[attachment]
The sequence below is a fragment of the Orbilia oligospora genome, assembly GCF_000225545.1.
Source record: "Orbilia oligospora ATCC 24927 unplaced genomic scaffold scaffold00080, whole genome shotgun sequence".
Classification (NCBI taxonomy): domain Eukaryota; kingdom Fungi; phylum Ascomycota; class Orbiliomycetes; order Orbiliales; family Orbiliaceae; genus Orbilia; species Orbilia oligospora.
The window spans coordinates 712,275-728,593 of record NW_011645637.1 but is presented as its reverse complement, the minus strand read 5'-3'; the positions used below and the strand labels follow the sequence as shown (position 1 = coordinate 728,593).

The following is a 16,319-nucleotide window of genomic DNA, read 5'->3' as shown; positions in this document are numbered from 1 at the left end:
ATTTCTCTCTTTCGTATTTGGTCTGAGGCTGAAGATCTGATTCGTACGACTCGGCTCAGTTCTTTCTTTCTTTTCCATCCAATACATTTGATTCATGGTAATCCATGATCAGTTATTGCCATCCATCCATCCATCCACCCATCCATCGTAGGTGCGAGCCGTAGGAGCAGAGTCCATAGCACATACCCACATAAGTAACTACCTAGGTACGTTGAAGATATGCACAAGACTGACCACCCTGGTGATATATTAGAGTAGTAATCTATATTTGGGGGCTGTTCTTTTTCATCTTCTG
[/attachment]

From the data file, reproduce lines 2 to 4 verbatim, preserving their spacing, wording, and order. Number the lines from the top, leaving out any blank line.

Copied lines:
Source record: "Orbilia oligospora ATCC 24927 unplaced genomic scaffold scaffold00080, whole genome shotgun sequence".
Classification (NCBI taxonomy): domain Eukaryota; kingdom Fungi; phylum Ascomycota; class Orbiliomycetes; order Orbiliales; family Orbiliaceae; genus Orbilia; species Orbilia oligospora.
The window spans coordinates 712,275-728,593 of record NW_011645637.1 but is presented as its reverse complement, the minus strand read 5'-3'; the positions used below and the strand labels follow the sequence as shown (position 1 = coordinate 728,593).